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Is there a formula or a way to calculate Charge time of a capacitor given that it is charged by a current limiting power supply. This would lengthen the charge time but is there a way to calculate this due to the power supply limitations. Let's say that we are charging a 1uF Capacitor to 5,000VDC through 20kOhms of resistance in series.

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    \$\begingroup\$ I realize it is just an example, but I'd be a tiny little bit careful when charging capacitors to 5kV on your work bench. Otherwise good question. \$\endgroup\$ – jippie Mar 8 '13 at 21:48
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As it is not a piecewise continuous system, you'll need to calculate, in two steps:

First: you'll need to calculate the time of charging the capacitor until it reaches

$$ (Vb-Vc)/R = Imax $$

with constant current of Imax. if the current is constant that capacitance does not change this is a simple straight ramp curve upto the point where the current is no longer limited by the constant current.

Second: you can use the equations for power supply without limited current power supply.

Which are the exponential curves from that point onward to the asymptote.

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  • \$\begingroup\$ This is not an answer. You should comment to my answer instead. \$\endgroup\$ – user17592 Mar 8 '13 at 15:02
  • \$\begingroup\$ OK. My fault... but I can't comment yet. \$\endgroup\$ – Jean Waghetti Mar 8 '13 at 15:07
  • \$\begingroup\$ Jean this is a perfectly good answer, and you're welcome to create your own. \$\endgroup\$ – placeholder Mar 8 '13 at 15:21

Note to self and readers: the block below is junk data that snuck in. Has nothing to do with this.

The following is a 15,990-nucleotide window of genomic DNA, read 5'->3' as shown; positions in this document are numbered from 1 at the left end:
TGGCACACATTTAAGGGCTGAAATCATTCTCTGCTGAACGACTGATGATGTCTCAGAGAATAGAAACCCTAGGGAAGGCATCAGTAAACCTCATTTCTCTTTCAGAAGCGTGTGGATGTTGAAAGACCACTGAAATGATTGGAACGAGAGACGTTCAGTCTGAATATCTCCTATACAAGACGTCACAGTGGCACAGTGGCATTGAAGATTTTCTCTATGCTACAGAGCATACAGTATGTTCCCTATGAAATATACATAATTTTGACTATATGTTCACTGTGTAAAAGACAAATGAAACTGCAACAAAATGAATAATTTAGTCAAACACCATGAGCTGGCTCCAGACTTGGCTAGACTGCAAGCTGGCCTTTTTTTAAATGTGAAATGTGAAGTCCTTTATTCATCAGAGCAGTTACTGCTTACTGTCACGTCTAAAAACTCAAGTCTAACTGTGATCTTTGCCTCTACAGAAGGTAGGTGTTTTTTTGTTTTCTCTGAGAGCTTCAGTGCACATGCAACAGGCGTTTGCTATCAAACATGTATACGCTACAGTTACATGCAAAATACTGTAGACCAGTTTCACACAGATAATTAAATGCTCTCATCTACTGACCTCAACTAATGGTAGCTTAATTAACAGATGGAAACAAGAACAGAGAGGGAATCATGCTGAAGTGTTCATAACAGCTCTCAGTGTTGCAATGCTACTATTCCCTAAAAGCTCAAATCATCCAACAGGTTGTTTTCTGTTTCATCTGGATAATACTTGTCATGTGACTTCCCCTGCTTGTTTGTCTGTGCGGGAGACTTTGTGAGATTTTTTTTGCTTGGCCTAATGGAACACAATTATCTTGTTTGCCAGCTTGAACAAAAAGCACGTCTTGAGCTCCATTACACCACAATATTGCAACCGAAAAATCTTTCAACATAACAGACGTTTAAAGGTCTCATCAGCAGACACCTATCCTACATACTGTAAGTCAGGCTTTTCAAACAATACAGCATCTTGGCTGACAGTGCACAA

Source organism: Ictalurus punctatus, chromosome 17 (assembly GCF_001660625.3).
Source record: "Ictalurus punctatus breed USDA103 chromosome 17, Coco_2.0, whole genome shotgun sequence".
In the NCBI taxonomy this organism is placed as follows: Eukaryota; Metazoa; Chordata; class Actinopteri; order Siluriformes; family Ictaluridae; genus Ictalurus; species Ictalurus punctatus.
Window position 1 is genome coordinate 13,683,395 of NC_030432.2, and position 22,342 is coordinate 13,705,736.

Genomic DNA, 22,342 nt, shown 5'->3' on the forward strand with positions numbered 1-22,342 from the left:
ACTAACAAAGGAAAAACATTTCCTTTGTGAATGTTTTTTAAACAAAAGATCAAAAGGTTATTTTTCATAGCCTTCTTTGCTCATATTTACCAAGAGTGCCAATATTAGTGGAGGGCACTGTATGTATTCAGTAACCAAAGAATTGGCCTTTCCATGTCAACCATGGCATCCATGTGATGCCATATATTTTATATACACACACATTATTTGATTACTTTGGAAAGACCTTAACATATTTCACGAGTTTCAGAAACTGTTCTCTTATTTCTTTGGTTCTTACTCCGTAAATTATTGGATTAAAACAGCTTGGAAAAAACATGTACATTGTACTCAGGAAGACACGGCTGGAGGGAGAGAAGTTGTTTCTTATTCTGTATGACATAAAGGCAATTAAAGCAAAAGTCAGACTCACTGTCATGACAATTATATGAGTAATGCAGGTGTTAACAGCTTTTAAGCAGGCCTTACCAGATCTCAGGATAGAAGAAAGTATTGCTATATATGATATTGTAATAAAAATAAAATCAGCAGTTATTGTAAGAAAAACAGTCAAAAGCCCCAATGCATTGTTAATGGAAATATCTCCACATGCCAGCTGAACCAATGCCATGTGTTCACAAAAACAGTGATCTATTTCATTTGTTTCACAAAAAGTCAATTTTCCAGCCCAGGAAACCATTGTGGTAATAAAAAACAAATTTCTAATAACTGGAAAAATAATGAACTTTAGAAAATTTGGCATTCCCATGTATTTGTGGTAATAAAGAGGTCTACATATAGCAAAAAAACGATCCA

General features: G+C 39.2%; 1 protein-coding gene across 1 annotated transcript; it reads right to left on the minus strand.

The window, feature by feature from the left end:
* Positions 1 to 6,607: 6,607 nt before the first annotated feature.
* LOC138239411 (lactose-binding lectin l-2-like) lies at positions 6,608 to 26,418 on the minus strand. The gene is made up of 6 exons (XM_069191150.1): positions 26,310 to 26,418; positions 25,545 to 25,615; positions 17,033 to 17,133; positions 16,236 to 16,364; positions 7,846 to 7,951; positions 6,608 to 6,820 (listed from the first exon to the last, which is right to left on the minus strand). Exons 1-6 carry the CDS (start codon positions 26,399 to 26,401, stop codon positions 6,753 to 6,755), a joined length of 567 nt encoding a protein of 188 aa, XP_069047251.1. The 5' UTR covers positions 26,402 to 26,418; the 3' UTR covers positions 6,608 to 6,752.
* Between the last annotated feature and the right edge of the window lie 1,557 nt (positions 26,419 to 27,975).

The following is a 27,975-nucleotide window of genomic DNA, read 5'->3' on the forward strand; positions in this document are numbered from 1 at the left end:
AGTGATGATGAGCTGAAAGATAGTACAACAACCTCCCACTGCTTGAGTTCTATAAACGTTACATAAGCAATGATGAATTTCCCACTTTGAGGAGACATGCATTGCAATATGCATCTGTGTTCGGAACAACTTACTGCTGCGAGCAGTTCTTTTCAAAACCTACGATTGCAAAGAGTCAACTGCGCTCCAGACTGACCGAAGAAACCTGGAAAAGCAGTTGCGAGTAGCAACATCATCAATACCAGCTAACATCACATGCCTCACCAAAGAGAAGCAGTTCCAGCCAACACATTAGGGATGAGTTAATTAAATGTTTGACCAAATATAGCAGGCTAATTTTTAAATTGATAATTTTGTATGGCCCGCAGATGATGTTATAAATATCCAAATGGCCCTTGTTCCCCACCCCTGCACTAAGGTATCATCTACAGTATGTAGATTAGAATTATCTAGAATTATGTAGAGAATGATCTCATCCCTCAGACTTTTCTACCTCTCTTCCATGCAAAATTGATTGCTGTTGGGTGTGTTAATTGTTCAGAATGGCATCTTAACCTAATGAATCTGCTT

• \$\begingroup\$ @rawbrawb: Camil's complaint was about a comment I made to him (in my answer, since i could not comment others commentaries yet) that there was a current limitation, then Imax could not be Vb/R. I edited the answer then. \$\endgroup\$ – Jean Waghetti Mar 8 '13 at 15:25
  • \$\begingroup\$ @JeanWaghetti I edited your answer, if you don't like please rollback, just some feedback. \$\endgroup\$ – placeholder Mar 8 '13 at 15:25
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No, there is no formula to calculate charge time of a capacitor. Or yes, there is: \$t_C=\infty\$: the capacitor will never get 100% charged. What you can do is calculating the charge on a given moment, as shown here:

enter image description here

Specifically interesting is the formula for Q as shown in the graph:

$$Q=CV_b(1-e^{-\frac{t}{RC}})$$

We have \$C=0.001F\$, \$V_b=5000V\$ and \$R=20000\Omega\$. We can calculate our time constant, \$RC=R\cdot{}C=0.02s\$. Our formula now is:

$$Q=0.001\cdot5000\cdot(1-e^{-\frac{t}{0.02}})=5\cdot(1-e^{-\frac{t}{0.02}})$$

We can rewrite this so that t becomes a function of Q:

$$t\approx-0.02 log(0.2 (5\cdot-Q))$$

Now, just fill in the charge you want to reach and you'll get the time needed.


As rawbrawb mentions in the comments, we generally use as a rule of thumb that the capacitor is loaded after 5 to 6 time constants. So, in your case, that would be 0.1 to 0.12 seconds.

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  • \$\begingroup\$ In a purely mathematical sense, yes charge time is \$ \infty \$ but the general rule of thumb is 5 to 6 time constants. Because in reality there are noise floors or even the precision of the system. \$\endgroup\$ – placeholder Mar 8 '13 at 15:13
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If it is a normal PSU with a current limiter then your cap will charge linearly. Think of it as charging a cap with a current source.

$$Q = C\cdot{}U = 1\mu{}\textrm{F} \cdot{} 5000 \textrm{V} = 5\textrm{mC}$$ $$ t_{charge} = \frac{Q}{I_{lim}}$$ Assuming 250mA current limit (\$5\textrm{kV}/20\textrm{k}\Omega{}\$) your cap will charge in approximately 20ms.

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  • \$\begingroup\$ 20ms is only true when there is only current limiting and no series resistance. \$\endgroup\$ – jippie Mar 8 '13 at 21:52

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